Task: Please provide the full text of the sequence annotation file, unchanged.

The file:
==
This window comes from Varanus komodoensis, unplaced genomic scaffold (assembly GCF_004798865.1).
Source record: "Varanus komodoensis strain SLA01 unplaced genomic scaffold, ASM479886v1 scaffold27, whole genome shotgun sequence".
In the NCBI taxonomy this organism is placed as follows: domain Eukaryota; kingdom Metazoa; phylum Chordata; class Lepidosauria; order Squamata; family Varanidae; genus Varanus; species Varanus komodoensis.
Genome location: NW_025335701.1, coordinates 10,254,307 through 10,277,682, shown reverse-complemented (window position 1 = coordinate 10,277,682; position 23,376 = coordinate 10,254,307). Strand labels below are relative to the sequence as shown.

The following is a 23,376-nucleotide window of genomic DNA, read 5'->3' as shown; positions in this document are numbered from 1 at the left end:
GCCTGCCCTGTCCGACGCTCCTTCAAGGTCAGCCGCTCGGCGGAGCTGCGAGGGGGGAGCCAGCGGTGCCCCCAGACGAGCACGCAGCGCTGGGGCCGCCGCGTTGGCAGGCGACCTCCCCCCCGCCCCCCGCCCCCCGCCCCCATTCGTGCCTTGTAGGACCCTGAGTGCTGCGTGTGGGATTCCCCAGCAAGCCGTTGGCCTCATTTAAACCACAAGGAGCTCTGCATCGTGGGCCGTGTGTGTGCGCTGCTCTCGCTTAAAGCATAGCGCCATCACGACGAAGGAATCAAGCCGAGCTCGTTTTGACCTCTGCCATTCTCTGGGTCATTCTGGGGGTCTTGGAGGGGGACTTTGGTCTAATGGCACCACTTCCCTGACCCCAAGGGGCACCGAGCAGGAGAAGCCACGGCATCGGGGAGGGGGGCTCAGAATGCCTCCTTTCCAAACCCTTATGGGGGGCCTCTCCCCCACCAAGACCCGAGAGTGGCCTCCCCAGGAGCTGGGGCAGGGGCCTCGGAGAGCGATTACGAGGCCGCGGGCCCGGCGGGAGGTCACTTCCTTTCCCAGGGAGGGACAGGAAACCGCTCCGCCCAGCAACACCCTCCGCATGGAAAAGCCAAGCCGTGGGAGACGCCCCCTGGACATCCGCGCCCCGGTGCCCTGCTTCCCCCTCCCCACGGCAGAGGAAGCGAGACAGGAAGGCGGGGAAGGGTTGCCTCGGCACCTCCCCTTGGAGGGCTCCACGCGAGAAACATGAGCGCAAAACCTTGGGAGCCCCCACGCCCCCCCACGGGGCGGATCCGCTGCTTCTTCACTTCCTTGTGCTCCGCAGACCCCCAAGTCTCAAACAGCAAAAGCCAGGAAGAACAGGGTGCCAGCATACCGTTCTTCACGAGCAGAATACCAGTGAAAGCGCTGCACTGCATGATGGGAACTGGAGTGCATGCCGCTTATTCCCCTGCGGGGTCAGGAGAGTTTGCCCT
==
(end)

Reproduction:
This window comes from Varanus komodoensis, unplaced genomic scaffold (assembly GCF_004798865.1).
Source record: "Varanus komodoensis strain SLA01 unplaced genomic scaffold, ASM479886v1 scaffold27, whole genome shotgun sequence".
In the NCBI taxonomy this organism is placed as follows: domain Eukaryota; kingdom Metazoa; phylum Chordata; class Lepidosauria; order Squamata; family Varanidae; genus Varanus; species Varanus komodoensis.
Genome location: NW_025335701.1, coordinates 10,254,307 through 10,277,682, shown reverse-complemented (window position 1 = coordinate 10,277,682; position 23,376 = coordinate 10,254,307). Strand labels below are relative to the sequence as shown.

The following is a 23,376-nucleotide window of genomic DNA, read 5'->3' as shown; positions in this document are numbered from 1 at the left end:
GCCTGCCCTGTCCGACGCTCCTTCAAGGTCAGCCGCTCGGCGGAGCTGCGAGGGGGGAGCCAGCGGTGCCCCCAGACGAGCACGCAGCGCTGGGGCCGCCGCGTTGGCAGGCGACCTCCCCCCCGCCCCCCGCCCCCCGCCCCCATTCGTGCCTTGTAGGACCCTGAGTGCTGCGTGTGGGATTCCCCAGCAAGCCGTTGGCCTCATTTAAACCACAAGGAGCTCTGCATCGTGGGCCGTGTGTGTGCGCTGCTCTCGCTTAAAGCATAGCGCCATCACGACGAAGGAATCAAGCCGAGCTCGTTTTGACCTCTGCCATTCTCTGGGTCATTCTGGGGGTCTTGGAGGGGGACTTTGGTCTAATGGCACCACTTCCCTGACCCCAAGGGGCACCGAGCAGGAGAAGCCACGGCATCGGGGAGGGGGGCTCAGAATGCCTCCTTTCCAAACCCTTATGGGGGGCCTCTCCCCCACCAAGACCCGAGAGTGGCCTCCCCAGGAGCTGGGGCAGGGGCCTCGGAGAGCGATTACGAGGCCGCGGGCCCGGCGGGAGGTCACTTCCTTTCCCAGGGAGGGACAGGAAACCGCTCCGCCCAGCAACACCCTCCGCATGGAAAAGCCAAGCCGTGGGAGACGCCCCCTGGACATCCGCGCCCCGGTGCCCTGCTTCCCCCTCCCCACGGCAGAGGAAGCGAGACAGGAAGGCGGGGAAGGGTTGCCTCGGCACCTCCCCTTGGAGGGCTCCACGCGAGAAACATGAGCGCAAAACCTTGGGAGCCCCCACGCCCCCCCACGGGGCGGATCCGCTGCTTCTTCACTTCCTTGTGCTCCGCAGACCCCCAAGTCTCAAACAGCAAAAGCCAGGAAGAACAGGGTGCCAGCATACCGTTCTTCACGAGCAGAATACCAGTGAAAGCGCTGCACTGCATGATGGGAACTGGAGTGCATGCCGCTTATTCCCCTGCGGGGTCAGGAGAGTTTGCCCT